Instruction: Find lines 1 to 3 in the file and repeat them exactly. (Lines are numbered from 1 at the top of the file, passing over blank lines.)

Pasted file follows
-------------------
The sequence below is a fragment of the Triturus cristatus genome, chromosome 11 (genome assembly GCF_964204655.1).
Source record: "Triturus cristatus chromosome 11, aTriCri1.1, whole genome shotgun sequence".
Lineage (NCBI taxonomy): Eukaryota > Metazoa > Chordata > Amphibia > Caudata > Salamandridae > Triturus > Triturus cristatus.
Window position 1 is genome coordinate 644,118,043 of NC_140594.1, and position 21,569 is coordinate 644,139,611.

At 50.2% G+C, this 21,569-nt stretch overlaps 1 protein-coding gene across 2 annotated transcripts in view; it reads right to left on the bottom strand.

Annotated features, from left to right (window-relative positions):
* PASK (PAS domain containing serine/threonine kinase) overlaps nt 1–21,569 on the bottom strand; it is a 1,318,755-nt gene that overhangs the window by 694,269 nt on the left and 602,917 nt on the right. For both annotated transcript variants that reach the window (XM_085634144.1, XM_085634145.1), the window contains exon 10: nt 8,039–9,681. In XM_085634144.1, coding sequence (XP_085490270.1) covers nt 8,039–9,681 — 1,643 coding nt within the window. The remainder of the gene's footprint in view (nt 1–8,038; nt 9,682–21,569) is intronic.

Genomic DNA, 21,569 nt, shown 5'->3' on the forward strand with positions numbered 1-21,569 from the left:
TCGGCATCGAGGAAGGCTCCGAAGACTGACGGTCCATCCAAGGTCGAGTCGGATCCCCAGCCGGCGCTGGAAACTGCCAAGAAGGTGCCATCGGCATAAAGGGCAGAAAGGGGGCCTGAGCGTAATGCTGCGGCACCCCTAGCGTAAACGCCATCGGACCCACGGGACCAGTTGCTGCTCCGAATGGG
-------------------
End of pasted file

The sequence below is a fragment of the Triturus cristatus genome, chromosome 11 (genome assembly GCF_964204655.1).
Source record: "Triturus cristatus chromosome 11, aTriCri1.1, whole genome shotgun sequence".
Lineage (NCBI taxonomy): Eukaryota > Metazoa > Chordata > Amphibia > Caudata > Salamandridae > Triturus > Triturus cristatus.